Life insurance industry on firm footing, new data indicates

Even in an economic downturn, life insurance was profitable

An impending report from research firm Conning Research and Consulting suggests that life insurance companies were profitable in 2009, despite losses associated with the financial crisis.

The insurance industry as a whole is projected to have $16 billion in net income this year, offset by $20 billion in capital losses. Fully $8 billion of the $16 billion profit comes from life insurance, which has been stable even as the financial industry floundered.

And the chief economist of a major Swiss reinsurance company, Thomas Hess, suggested that "insurance and reinsurance functioned routinely throughout the crisis." Reinsurance companies assume the riskiest parts of insurance firms' portfolios and are uniquely susceptible to financial downturns and other disasters.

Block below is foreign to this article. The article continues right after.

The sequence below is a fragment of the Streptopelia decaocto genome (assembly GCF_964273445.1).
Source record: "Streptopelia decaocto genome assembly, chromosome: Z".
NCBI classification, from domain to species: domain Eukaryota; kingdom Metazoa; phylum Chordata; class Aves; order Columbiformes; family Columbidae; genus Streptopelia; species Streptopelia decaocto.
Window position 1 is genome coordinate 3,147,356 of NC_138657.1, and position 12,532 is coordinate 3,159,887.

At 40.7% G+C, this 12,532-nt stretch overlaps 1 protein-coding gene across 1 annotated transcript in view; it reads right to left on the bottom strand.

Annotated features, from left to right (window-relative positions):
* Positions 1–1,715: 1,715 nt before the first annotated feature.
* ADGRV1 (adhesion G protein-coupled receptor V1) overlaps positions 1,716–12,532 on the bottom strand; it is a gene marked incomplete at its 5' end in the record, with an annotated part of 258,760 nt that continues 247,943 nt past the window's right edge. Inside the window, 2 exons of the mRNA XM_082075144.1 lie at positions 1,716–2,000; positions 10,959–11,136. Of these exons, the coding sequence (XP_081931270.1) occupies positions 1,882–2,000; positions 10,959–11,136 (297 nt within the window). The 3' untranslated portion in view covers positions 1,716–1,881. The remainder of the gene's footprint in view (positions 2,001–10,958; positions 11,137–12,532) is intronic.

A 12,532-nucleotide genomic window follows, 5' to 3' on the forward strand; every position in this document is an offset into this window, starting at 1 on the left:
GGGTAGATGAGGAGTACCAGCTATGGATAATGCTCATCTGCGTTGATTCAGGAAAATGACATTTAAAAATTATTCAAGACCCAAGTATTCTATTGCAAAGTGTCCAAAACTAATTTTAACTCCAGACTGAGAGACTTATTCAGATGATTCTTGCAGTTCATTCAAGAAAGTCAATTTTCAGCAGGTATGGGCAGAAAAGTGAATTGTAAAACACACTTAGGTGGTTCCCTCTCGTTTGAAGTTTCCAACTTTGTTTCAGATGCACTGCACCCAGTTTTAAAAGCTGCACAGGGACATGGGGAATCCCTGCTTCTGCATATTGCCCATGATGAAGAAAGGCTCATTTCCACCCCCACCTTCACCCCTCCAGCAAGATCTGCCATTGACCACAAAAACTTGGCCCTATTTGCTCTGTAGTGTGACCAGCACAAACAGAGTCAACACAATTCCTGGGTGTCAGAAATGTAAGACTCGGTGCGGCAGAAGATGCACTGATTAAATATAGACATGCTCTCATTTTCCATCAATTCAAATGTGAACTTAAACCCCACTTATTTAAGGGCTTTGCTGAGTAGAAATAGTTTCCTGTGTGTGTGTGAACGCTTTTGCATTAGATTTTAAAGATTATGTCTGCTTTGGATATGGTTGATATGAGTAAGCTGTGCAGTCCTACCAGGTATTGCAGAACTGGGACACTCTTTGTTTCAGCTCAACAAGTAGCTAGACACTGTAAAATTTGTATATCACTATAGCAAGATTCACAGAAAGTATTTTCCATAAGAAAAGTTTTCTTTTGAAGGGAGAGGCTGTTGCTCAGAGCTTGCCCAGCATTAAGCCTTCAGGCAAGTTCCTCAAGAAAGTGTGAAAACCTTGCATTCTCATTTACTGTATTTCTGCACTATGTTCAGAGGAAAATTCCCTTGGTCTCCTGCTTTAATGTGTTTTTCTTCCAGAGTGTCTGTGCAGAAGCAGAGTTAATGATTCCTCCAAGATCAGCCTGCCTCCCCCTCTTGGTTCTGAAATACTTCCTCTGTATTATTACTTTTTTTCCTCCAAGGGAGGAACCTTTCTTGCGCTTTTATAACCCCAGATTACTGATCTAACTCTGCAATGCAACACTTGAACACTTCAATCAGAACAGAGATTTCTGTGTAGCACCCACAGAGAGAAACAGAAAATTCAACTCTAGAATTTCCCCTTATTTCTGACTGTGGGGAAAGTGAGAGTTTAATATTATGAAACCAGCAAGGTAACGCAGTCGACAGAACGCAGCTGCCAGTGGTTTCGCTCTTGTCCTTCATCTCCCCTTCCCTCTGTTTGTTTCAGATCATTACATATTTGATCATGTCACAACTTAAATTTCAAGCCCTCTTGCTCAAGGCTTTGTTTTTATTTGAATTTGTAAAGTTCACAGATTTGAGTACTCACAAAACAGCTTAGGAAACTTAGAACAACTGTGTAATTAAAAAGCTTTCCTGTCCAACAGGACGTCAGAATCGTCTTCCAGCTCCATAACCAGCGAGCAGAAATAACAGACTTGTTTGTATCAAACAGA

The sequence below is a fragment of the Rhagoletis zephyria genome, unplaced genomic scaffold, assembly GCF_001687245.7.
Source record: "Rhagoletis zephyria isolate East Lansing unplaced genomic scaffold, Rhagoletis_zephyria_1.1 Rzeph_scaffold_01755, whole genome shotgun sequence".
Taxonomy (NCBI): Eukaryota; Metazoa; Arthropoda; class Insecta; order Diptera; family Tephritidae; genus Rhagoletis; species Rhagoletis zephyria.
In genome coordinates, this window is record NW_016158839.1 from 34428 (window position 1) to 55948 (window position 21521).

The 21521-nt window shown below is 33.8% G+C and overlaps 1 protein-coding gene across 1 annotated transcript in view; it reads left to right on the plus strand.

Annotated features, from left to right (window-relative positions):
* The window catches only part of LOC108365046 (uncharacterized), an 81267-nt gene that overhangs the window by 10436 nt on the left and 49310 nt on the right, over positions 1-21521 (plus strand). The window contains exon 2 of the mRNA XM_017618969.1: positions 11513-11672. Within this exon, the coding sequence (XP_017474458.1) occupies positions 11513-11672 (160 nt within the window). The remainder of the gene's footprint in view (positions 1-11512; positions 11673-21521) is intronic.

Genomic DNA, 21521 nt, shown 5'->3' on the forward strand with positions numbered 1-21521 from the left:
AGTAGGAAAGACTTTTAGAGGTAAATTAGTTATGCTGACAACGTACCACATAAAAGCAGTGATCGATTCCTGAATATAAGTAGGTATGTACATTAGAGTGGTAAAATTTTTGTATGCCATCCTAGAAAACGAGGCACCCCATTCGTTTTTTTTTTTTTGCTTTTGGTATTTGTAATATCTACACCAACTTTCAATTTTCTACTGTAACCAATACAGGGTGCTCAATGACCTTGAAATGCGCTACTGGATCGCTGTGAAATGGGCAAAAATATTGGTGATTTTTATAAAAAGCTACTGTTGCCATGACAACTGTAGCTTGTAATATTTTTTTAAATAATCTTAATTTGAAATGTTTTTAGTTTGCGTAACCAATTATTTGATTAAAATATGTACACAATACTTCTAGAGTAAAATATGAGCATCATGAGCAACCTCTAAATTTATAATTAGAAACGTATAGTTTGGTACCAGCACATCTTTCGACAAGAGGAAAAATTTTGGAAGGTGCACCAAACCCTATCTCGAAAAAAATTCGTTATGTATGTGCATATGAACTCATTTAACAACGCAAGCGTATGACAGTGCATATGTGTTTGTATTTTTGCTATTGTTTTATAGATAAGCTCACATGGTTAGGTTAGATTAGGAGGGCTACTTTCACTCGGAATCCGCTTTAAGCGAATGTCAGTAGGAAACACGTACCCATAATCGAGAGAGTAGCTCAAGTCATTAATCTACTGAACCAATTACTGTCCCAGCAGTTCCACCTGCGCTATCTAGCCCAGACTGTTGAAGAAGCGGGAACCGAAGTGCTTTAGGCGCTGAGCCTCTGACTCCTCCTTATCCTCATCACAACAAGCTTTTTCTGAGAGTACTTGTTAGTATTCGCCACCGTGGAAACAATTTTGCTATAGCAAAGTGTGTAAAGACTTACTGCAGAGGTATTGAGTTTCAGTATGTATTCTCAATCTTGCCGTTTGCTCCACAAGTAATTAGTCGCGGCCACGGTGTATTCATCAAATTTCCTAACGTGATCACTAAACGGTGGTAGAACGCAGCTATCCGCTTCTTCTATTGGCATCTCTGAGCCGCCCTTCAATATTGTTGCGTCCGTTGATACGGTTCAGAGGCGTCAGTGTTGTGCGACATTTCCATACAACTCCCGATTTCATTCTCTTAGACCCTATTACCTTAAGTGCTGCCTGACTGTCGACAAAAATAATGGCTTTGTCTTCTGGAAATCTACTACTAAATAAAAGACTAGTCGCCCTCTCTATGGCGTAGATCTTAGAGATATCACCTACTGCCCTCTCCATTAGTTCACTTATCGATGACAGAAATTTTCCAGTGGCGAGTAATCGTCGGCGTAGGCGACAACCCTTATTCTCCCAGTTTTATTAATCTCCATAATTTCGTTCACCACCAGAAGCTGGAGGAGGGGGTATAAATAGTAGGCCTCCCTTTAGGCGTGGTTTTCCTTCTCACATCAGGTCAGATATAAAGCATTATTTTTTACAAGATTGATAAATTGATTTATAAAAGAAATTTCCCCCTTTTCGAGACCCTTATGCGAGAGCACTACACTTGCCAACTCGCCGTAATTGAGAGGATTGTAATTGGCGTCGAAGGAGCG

Hess also suggested that global gross domestic product should resume normal growth trends in 2011. He projected that developed nations' GDP will rise 2.5 percent and emerging markets' GDP will increase 6 percent, providing new avenues of opportunity for insurance firms.

Conning Research analyst Terence Martin noted that "life insurance products ... have been remarkably stable during the crisis."

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Posted: December 1, 2009

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